The boom of cycling apps such as TrainerRoad, Zwift and The Sufferfest have created a cottage industry of smart trainers for the simple reason that the tool makes indoor riding so much more engaging.
When riding a virtual course on a smart trainer, if you begin to climb a hill the resistance ramps up and you have to pedal harder, just like when riding outdoors. This works with real-life POV video on apps such as Rouvy and FulGaz, as well as digital worlds like Zwift.
With a smart trainer, your pedal power drives apps like Zwift, which can in turn control the resistance for hills, drafts and structured workoutsBen Delaney / Immediate Media
When doing group rides or races on Zwift, the resistance gets easier when you are riding in a group, simulating a draft, and when you are alone in the wind.
Similarly, when doing workouts on something like TrainerRoad or The Sufferfest, a smart trainer automatically sets resistance to the exact prescribed wattage, so you don’t have to worry about gauging or pacing your effort.
So, there are key reasons to use a smart trainer: to make indoor riding much more fun and more productive.
How a smart trainer works
Smart trainers communicate on ANT+ and Bluetooth. ANT+ is cycling’s standard wireless frequency, so most bike computers, heart-rate monitors, power meters, speed/cadence sensors and such work on ANT+. Bluetooth is native on smartphones and many tablets and computers.
You can ‘drive’ a smart trainer with a newer bike computer, such as a Garmin Edge 520 or a Wahoo Elemnt. With this method, you can set the resistance at a particular wattage, complete a workout or ride a previous course.
What is a lot more interesting for most folks is to ‘drive’ the smart trainer with a cycling app.
With this method, you load the app on your smartphone, tablet or computer, then connect it to your smart trainer via Bluetooth or ANT+.
I recommend using Bluetooth for this connection because it is often more stable and it doesn’t require an ANT+ dongle. (The latest Samsung Galaxy has native ANT+, but most phones and computers do not.)
With most smart trainers, you need to plug them in — another difference from a standard trainer. How smart trainers generate resistance varies by model, with many using a combination of a flywheel (like a standard trainer for good road feel), magnetic resistance and an electronic motor/brake.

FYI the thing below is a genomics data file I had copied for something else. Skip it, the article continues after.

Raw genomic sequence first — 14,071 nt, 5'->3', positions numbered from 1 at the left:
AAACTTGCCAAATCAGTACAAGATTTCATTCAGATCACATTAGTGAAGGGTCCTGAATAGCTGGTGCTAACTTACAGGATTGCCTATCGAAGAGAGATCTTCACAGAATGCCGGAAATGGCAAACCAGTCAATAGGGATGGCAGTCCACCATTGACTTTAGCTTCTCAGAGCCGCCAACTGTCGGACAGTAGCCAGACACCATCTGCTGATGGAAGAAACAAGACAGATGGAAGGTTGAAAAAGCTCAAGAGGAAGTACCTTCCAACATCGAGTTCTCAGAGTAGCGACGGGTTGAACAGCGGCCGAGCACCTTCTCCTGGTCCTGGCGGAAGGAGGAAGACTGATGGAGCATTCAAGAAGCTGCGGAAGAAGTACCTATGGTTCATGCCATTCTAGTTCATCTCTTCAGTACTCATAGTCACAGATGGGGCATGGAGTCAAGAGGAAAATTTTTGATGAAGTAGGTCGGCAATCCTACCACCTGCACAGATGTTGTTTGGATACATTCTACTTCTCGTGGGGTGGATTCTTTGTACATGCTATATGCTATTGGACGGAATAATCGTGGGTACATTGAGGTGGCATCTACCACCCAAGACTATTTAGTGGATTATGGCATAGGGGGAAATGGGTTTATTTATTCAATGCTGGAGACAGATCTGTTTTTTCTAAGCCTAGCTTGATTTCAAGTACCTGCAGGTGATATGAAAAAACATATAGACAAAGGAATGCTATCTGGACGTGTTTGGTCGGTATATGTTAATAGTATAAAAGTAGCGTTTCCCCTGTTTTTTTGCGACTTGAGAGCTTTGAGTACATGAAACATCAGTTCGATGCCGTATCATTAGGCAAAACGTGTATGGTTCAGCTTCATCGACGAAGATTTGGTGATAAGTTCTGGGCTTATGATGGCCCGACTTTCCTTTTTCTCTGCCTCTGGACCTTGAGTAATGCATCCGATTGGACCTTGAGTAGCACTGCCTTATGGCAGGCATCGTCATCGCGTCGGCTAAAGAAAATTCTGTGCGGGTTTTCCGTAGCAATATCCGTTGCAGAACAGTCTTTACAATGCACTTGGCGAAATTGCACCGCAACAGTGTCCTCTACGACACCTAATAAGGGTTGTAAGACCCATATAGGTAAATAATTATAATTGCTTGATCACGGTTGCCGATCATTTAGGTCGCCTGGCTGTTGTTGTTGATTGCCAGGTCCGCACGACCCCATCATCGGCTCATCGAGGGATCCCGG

What you need to use a smart trainer
To get in the virtual cycling game, you need:
A computer, tablet or smartphone with native Bluetooth or an ANT+ USB dongle
A smart trainer
A big fan!
Two types of smart trainers
Smart trainers fall roughly into two categories: wheel-on designs and direct-drive models.
Wheel-on smart trainers look most similar to a normal trainer, where you clamp your bike at the rear axle and then tighten a drum against your rear tire for resistance.
This design is relatively lighter (sub 40lb / 18kg), relatively cheaper (models start at £279 / $349) and relatively easier to store, as the legs often fold up.
Wheel-on smart trainers are lighter, less expensive and generally a little more compactAllen Krughoff / Immediate Media
On the downside, wheel-on smart trainers require calibration each time you put your bike on them, which includes a 10-minute warm-up. And often, the power accuracy isn’t quite as good as on a direct-drive model.
Direct-drive trainers effectively replace your rear wheel, and offer very good power accuracyAllen Krughoff / Immediate Media
Direct-drive smart trainers are sturdy units that effectively replace your rear wheel. After installing a cassette, you pop off your wheel and mount the trainer on the direct-drive trainer.
Benefits of this design include stability, accurate power measurement and no need to warm-up before calibrating. The downsides? Cost and weight. Prices start at £699 / $899 and most of them weigh about 47lb / 21.3kg.